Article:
Will The Cost Of Your Mutual Fund Reduce?

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The fee charged by mutual funds has been a widely debated subject over the past few years. Mutual funds charge their fees as a percentage of the assets they manage on a daily basis. This annualised fee, which is known as Total Expense Ratio (TER), will fall significantly for mutual fund schemes with large assets (>Rs 5,000 cr) from April 1, 2019.

Last year, Morningstar in a report stated that India’s average equity expense ratio of 2.22% is among the highest in the world. The Foundation of Independent Financial Advisors later challenged this finding in a separate report. As per their calculations, the average expense ratio worked out to 1.88% for Indian, which is the lowest among developing nations.

As the market regulator, the Securities and Exchange Board of India (SEBI) knew the right thing to do, in order to encourage investor participation in Mutual Funds. In September 2018, SEBI announced that it would take steps to reduce the TER charged by mutual funds. Last week, the regulator followed through on its word, through the amendment of SEBI Mutual Fund Regulations, 1996. The new regulations will come in to force from April 1, 2019.

The regulator has not only cut the expense ratio in the top AUM slab, but also restructured the AUM slabs considering the economies of scale.

Here is how the TER for mutual funds will change:

1. TER for the first slab of AUM reduced by 25 basis points (bps) for both equity mutual funds (schemes with an exposure of over 65% to equity securities) and non-equity funds

2. TER for Close-ended Equity Funds capped at 1.25%. Earlier, the fund house could charge as per the AUM slabs, where the base TER was capped at a maximum of 2.50%. For close-ended non-equity Funds, such as FMPs, Capital Protection-oriented Funds, the TER shall be capped at 1%

3. The TER for index fund will be 1% from 1.75% earlier.

4. For Fund-of-funds, the TER cap will range from 1%-2.25% depending on the type of underlying fund.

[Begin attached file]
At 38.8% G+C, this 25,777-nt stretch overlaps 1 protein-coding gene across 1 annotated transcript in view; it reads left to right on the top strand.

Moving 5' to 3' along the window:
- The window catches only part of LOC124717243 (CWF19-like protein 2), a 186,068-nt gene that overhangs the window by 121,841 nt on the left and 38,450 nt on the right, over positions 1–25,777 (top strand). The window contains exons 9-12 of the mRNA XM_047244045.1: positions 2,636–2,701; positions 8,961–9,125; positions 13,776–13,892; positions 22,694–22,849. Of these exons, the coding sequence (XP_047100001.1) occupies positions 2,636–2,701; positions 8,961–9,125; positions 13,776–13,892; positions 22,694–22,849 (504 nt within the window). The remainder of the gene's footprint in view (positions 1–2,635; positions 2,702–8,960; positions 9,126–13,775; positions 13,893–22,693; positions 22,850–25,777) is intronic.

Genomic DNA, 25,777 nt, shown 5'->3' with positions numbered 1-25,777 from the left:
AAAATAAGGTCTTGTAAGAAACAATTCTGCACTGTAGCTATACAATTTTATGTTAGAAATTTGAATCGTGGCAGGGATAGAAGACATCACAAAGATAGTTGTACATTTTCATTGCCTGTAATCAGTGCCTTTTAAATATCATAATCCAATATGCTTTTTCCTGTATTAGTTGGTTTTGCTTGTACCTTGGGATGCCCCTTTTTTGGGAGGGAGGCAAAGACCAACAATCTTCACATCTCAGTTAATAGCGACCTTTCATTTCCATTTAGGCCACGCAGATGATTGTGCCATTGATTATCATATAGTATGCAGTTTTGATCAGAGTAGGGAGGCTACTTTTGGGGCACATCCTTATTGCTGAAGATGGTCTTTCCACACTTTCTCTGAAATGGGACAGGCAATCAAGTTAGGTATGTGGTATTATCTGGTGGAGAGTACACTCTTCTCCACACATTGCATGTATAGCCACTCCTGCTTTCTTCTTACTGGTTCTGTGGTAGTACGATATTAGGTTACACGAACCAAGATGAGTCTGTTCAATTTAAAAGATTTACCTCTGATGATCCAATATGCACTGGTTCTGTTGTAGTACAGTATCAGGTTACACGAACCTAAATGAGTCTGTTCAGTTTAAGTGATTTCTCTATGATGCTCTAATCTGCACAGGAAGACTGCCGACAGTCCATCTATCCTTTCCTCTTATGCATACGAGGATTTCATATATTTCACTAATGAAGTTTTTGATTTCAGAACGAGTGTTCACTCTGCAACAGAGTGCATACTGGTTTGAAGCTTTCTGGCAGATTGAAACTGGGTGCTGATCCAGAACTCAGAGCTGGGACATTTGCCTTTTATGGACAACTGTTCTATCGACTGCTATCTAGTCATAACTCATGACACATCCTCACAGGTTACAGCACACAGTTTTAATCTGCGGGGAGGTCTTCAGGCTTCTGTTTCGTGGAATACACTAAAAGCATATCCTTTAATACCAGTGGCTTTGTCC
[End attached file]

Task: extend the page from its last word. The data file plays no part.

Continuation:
As per the new regulations, the slabs for equity and other schemes is as below:

AUM Slab (Rs cr) TER for equity oriented schemes TER for other schemes (excl. Index, ETFs and Fund of Funds)
0 – 500 2.25% 2.00%
500 – 750 2.00% 1.75%
750 – 2,000 1.75% 1.50%
2,000-5,000 1.60% 1.35%
5,000 – 10,000 1.50% 1.25%
10,000 – 50,000 TER reduction of 0.05% for every increase of 5,000 crore AUM or part thereof TER reduction of 0.05% for every increase of 5,000 crore AUM or part thereof
>50,000 1.05% 0.80%
Source: SEBI Mutual Fund Regulations

The slabs are more dynamic as compared to the current AUM slabs which have a cut-off at Rs 700 crore.

As per the existing regulations, the slabs for equity and other schemes (including close-ended funds) are as below:

AUM Slab Equity Schemes TER for other schemes (excl. Index, ETFs and Fund of Funds)
First Rs 100 crore 2.50% 2.25%
Rs100 cr – Rs 300 crore 2.25% 2.00%
Rs 300 cr – Rs 700 crore 2.00% 1.75%
Greater than Rs 700 crore 1.75% 1.50%
Source: SEBI Mutual Fund Regulations

Based on the above slabs, the TER for an equity fund with AUM above Rs 5,000 crore, hovers around 1.8%. When the new regulations come into force, the TER falls to 1.7% for Rs 5,000 crore and can go down to 1.6% for an AUM of Rs 10,000 crore.

Here’s a projection of how the base expenses charged by equity mutual funds will be impacted.